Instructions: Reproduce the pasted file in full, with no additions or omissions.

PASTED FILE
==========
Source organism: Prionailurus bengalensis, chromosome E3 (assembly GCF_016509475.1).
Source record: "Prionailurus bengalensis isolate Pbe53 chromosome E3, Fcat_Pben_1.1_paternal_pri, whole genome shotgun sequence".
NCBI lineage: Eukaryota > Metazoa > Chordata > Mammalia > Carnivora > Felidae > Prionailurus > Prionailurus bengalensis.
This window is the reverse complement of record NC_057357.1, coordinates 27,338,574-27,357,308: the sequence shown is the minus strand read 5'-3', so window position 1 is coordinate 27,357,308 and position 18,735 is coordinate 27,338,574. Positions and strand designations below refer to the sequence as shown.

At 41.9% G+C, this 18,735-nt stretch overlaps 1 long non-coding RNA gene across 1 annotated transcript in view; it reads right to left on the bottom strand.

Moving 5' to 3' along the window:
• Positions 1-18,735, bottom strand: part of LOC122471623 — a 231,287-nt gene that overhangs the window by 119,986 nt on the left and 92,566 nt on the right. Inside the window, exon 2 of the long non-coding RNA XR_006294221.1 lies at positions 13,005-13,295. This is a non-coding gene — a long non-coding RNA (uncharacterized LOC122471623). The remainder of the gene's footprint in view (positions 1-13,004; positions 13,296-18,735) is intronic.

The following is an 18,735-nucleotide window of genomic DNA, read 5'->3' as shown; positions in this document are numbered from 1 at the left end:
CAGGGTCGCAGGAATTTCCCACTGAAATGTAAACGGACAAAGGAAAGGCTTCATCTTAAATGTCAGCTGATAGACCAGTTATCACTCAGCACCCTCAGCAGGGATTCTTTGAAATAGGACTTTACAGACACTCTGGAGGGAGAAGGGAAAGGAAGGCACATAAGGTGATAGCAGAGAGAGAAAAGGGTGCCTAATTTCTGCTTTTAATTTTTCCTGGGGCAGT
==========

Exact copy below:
Source organism: Prionailurus bengalensis, chromosome E3 (assembly GCF_016509475.1).
Source record: "Prionailurus bengalensis isolate Pbe53 chromosome E3, Fcat_Pben_1.1_paternal_pri, whole genome shotgun sequence".
NCBI lineage: Eukaryota > Metazoa > Chordata > Mammalia > Carnivora > Felidae > Prionailurus > Prionailurus bengalensis.
This window is the reverse complement of record NC_057357.1, coordinates 27,338,574-27,357,308: the sequence shown is the minus strand read 5'-3', so window position 1 is coordinate 27,357,308 and position 18,735 is coordinate 27,338,574. Positions and strand designations below refer to the sequence as shown.

At 41.9% G+C, this 18,735-nt stretch overlaps 1 long non-coding RNA gene across 1 annotated transcript in view; it reads right to left on the bottom strand.

Moving 5' to 3' along the window:
• Positions 1-18,735, bottom strand: part of LOC122471623 — a 231,287-nt gene that overhangs the window by 119,986 nt on the left and 92,566 nt on the right. Inside the window, exon 2 of the long non-coding RNA XR_006294221.1 lies at positions 13,005-13,295. This is a non-coding gene — a long non-coding RNA (uncharacterized LOC122471623). The remainder of the gene's footprint in view (positions 1-13,004; positions 13,296-18,735) is intronic.

The following is an 18,735-nucleotide window of genomic DNA, read 5'->3' as shown; positions in this document are numbered from 1 at the left end:
CAGGGTCGCAGGAATTTCCCACTGAAATGTAAACGGACAAAGGAAAGGCTTCATCTTAAATGTCAGCTGATAGACCAGTTATCACTCAGCACCCTCAGCAGGGATTCTTTGAAATAGGACTTTACAGACACTCTGGAGGGAGAAGGGAAAGGAAGGCACATAAGGTGATAGCAGAGAGAGAAAAGGGTGCCTAATTTCTGCTTTTAATTTTTCCTGGGGCAGT